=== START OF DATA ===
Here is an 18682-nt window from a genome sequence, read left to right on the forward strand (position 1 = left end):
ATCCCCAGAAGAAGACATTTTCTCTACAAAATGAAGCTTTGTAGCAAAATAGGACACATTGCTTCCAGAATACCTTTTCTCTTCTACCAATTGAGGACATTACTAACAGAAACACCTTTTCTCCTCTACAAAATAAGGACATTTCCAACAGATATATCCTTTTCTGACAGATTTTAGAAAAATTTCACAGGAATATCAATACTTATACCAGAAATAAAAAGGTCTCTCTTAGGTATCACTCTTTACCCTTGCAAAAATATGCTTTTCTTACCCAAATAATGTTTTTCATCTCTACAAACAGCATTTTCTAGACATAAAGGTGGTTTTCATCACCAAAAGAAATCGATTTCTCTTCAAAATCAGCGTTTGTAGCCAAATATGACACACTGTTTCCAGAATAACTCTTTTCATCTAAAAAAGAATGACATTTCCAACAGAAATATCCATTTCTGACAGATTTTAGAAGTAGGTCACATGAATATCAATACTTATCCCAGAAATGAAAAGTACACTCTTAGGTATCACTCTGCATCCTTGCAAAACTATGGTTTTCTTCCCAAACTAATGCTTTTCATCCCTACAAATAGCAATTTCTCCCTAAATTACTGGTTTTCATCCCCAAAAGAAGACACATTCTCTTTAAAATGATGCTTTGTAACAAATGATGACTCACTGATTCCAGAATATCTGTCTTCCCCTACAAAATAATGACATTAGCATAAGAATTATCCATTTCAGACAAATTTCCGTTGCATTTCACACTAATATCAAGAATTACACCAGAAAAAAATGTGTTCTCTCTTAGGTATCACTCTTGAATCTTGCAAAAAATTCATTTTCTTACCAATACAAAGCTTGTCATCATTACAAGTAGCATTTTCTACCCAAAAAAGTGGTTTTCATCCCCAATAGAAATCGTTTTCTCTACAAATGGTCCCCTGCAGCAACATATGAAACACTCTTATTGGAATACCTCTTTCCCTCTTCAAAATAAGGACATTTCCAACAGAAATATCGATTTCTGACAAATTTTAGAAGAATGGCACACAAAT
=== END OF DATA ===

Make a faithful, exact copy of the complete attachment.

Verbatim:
Here is an 18682-nt window from a genome sequence, read left to right on the forward strand (position 1 = left end):
ATCCCCAGAAGAAGACATTTTCTCTACAAAATGAAGCTTTGTAGCAAAATAGGACACATTGCTTCCAGAATACCTTTTCTCTTCTACCAATTGAGGACATTACTAACAGAAACACCTTTTCTCCTCTACAAAATAAGGACATTTCCAACAGATATATCCTTTTCTGACAGATTTTAGAAAAATTTCACAGGAATATCAATACTTATACCAGAAATAAAAAGGTCTCTCTTAGGTATCACTCTTTACCCTTGCAAAAATATGCTTTTCTTACCCAAATAATGTTTTTCATCTCTACAAACAGCATTTTCTAGACATAAAGGTGGTTTTCATCACCAAAAGAAATCGATTTCTCTTCAAAATCAGCGTTTGTAGCCAAATATGACACACTGTTTCCAGAATAACTCTTTTCATCTAAAAAAGAATGACATTTCCAACAGAAATATCCATTTCTGACAGATTTTAGAAGTAGGTCACATGAATATCAATACTTATCCCAGAAATGAAAAGTACACTCTTAGGTATCACTCTGCATCCTTGCAAAACTATGGTTTTCTTCCCAAACTAATGCTTTTCATCCCTACAAATAGCAATTTCTCCCTAAATTACTGGTTTTCATCCCCAAAAGAAGACACATTCTCTTTAAAATGATGCTTTGTAACAAATGATGACTCACTGATTCCAGAATATCTGTCTTCCCCTACAAAATAATGACATTAGCATAAGAATTATCCATTTCAGACAAATTTCCGTTGCATTTCACACTAATATCAAGAATTACACCAGAAAAAAATGTGTTCTCTCTTAGGTATCACTCTTGAATCTTGCAAAAAATTCATTTTCTTACCAATACAAAGCTTGTCATCATTACAAGTAGCATTTTCTACCCAAAAAAGTGGTTTTCATCCCCAATAGAAATCGTTTTCTCTACAAATGGTCCCCTGCAGCAACATATGAAACACTCTTATTGGAATACCTCTTTCCCTCTTCAAAATAAGGACATTTCCAACAGAAATATCGATTTCTGACAAATTTTAGAAGAATGGCACACAAAT